Our nation’s behavioral health care delivery system continues to struggle to meet the dire needs of veterans and active-duty military members. Last year, the Government Accountability Office reported that the number of veterans seeking mental health services from the Department of Veterans Affairs (VA) increased by 90 percent over the past decade. Of those who received care from the VA in fiscal year 2018, one-third “had at least one diagnosed mental health condition; post-traumatic stress disorder (PTSD), and anxiety are among the most common.”
While combat related PTSD has become increasingly recognized, veterans are also at unique risk of transition stress. Transition stress encompasses numerous issues facing transitioning military veterans, such as loss of purpose and sense of identity, difficulties securing employment, conflicted relationships with family and friends, and other general challenges adapting to post-military life.
As veterans return to civilian life, they may experience stigma around help-seeking, or they or their families may not recognize that they need behavioral health care. In some cases, they live too far from their local VA health care facility or can’t access services in a timely way. These barriers to care can be life threatening. Approximately 17.6 veterans die by suicide each day; only 6.5 of whom recently used VA services, according to the 2020 Veteran Suicide Prevention Annual Report.
President Joe Biden acknowledged the need to improve health and mental health services for veterans during his March 2022 State of the Union address. His “Strategy to Address Our National Mental Health Crisis” includes two policy solutions that provide hope for improving services for veterans both within and outside of the VA.
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Improve veterans’ access to same-day mental health care through the VA
Biden proposed that the VA will reduce barriers to mental health access by “fully implementing” their Primary Care Mental Health Integration (PC-MHI) and Behavioral Health Interdisciplinary Program, which connects veterans to same-day mental health care, and improve the integration of these services into primary care settings. To date, the PC-MHI program has demonstrated improved access to outpatient care.
The PC-MHI involves a multi-disciplinary team in which psychologists, licensed clinical social workers, and nurse care managers work alongside primary care providers to address veteran behavioral health needs. The VA requires its hospitals and community-based outpatient clinics—primary care sites that serve as satellite clinics for large VA campuses—to have a full-time PC-MHI staff on site if they see more than 10,000 patients a year.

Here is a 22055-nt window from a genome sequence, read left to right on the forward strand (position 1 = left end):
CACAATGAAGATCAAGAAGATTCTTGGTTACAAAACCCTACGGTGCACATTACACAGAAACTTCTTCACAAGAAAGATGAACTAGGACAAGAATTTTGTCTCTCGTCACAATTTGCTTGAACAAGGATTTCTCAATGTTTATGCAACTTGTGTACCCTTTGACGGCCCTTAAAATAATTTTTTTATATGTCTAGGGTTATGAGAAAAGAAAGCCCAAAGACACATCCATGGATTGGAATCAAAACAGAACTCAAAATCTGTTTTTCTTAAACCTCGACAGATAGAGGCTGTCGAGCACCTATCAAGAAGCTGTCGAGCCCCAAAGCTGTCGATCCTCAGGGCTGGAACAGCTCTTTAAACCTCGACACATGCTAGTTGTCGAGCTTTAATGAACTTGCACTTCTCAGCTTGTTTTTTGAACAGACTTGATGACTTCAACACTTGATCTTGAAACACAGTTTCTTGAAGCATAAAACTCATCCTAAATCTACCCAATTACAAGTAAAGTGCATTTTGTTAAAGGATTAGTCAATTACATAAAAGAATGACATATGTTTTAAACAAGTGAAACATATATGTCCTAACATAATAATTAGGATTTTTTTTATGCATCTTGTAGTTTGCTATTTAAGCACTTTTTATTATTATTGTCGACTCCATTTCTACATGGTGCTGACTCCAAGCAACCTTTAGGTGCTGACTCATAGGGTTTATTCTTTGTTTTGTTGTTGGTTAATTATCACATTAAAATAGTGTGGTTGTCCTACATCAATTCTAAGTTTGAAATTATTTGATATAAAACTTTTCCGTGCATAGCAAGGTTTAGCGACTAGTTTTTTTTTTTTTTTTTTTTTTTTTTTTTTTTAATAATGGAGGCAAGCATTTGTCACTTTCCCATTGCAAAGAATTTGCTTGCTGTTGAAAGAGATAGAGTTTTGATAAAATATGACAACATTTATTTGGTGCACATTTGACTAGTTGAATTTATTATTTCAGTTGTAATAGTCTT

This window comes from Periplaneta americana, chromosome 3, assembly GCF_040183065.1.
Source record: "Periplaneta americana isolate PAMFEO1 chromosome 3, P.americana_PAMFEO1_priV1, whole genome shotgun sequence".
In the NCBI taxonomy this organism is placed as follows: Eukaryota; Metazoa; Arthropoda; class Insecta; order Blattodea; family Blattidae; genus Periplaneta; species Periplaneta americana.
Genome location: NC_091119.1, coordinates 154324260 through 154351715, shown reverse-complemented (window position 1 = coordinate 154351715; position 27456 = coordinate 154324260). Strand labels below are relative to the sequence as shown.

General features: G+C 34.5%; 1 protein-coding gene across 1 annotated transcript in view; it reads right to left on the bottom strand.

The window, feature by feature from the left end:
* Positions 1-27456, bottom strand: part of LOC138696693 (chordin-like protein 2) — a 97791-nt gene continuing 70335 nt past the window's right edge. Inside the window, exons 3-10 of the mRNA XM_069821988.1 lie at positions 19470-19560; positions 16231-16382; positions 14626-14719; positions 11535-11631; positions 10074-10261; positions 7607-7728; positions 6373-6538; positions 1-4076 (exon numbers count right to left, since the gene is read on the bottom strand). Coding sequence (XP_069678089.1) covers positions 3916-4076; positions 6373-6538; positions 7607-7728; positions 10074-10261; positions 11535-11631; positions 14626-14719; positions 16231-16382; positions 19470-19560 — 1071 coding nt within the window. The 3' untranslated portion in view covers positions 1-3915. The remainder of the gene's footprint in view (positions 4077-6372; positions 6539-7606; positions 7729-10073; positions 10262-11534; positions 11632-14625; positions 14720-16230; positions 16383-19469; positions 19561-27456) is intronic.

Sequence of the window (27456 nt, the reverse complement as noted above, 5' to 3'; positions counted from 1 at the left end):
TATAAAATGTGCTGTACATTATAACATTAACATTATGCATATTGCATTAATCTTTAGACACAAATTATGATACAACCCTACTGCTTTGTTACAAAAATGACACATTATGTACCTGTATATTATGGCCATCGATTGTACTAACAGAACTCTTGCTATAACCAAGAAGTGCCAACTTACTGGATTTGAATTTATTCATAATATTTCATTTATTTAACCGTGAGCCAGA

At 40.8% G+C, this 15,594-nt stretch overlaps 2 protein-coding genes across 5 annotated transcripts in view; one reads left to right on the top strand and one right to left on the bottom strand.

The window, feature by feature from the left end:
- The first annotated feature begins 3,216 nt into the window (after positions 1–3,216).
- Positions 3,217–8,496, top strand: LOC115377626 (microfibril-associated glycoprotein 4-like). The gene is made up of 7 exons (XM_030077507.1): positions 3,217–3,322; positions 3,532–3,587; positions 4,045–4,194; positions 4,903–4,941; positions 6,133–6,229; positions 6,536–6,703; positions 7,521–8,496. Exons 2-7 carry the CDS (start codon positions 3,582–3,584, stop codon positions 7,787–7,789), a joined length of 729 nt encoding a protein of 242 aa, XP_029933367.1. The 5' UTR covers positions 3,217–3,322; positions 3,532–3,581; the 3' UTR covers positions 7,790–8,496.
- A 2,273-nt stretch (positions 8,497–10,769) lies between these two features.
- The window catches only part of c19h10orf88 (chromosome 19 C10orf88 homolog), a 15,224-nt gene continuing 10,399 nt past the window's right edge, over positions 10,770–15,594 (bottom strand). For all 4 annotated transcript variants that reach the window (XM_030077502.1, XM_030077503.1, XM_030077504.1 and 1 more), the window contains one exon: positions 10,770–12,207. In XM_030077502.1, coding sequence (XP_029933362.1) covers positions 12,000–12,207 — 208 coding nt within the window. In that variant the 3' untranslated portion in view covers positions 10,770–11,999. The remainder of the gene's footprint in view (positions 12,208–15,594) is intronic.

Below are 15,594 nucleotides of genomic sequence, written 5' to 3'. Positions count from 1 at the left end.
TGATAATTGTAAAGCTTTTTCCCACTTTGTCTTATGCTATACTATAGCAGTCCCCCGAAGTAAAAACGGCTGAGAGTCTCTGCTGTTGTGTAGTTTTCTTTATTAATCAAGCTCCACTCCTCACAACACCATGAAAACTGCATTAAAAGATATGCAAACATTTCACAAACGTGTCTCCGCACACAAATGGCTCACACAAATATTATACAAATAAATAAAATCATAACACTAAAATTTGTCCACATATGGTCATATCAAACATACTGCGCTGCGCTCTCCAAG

Currently, quality of care varies considerably across VA facilities and providers do not universally utilize best practices. The Biden administration will likely seek to expand PC-MHI to additional locations and work towards more uniform quality standards in its efforts to “fully implement” the program.
Expand the Certified Community Behavioral Health Clinics (CCBHC) model
There are currently more than 430 CCBHCs operating in the United States, including those certified by states under Section 223 of the Protecting Access to Medicare Act (PAMA) CCBHC Demonstration Program, which provides clinics enhanced Medicaid reimbursement through a Prospective Payment System (PPS), and those receiving CCBHC Expansion grants from SAMHSA. However only 10 states have been able to participate in the Demonstration Program. President Biden proposed making the program permanent while granting states funding to expand CCBHCs. CCBHCs have extensive requirements to provide culturally competent, clinically appropriate community behavioral health services to veterans and members of the Armed Forces, “particularly those Armed Forces members located 50 miles or more (or one hour’s drive time) from a Military Treatment Facility (MTF) and veterans living 40 miles or more (driving distance) from a VA medical facility, or as otherwise required by federal law.”
CCBHCs also must coordinate care with the VA, with formal agreements in place.
National research has shown that CCBHCs have dramatically increased access to mental health and substance use disorder treatment, expanded states’ capacity to address the overdose crisis, and established innovative partnerships with law enforcement, schools, and hospitals to improve care, reduce recidivism, and prevent hospital readmissions.
The administration and Congress should act quickly to support these two potentially transformative policy solutions to increase access to care for veterans and members of the Armed Forces.
In addition, there is the need for more extensive training among behavioral health professionals about the unique needs of veterans and members of the Armed Forces, and the military’s culture. In my work facilitating a learning collaborative with a group of CCBHCs who are going to great strides to increase their knowledge and understanding while enhancing clinical services for these target populations, I have found that the SAMHSA Service Members, Veterans, and their Families Technical Assistance (SMVF TA) Center is a great resource. I believe increased awareness of SMVF TA’s resources among health and behavioral health providers would be beneficial. Contact me if you want to learn more!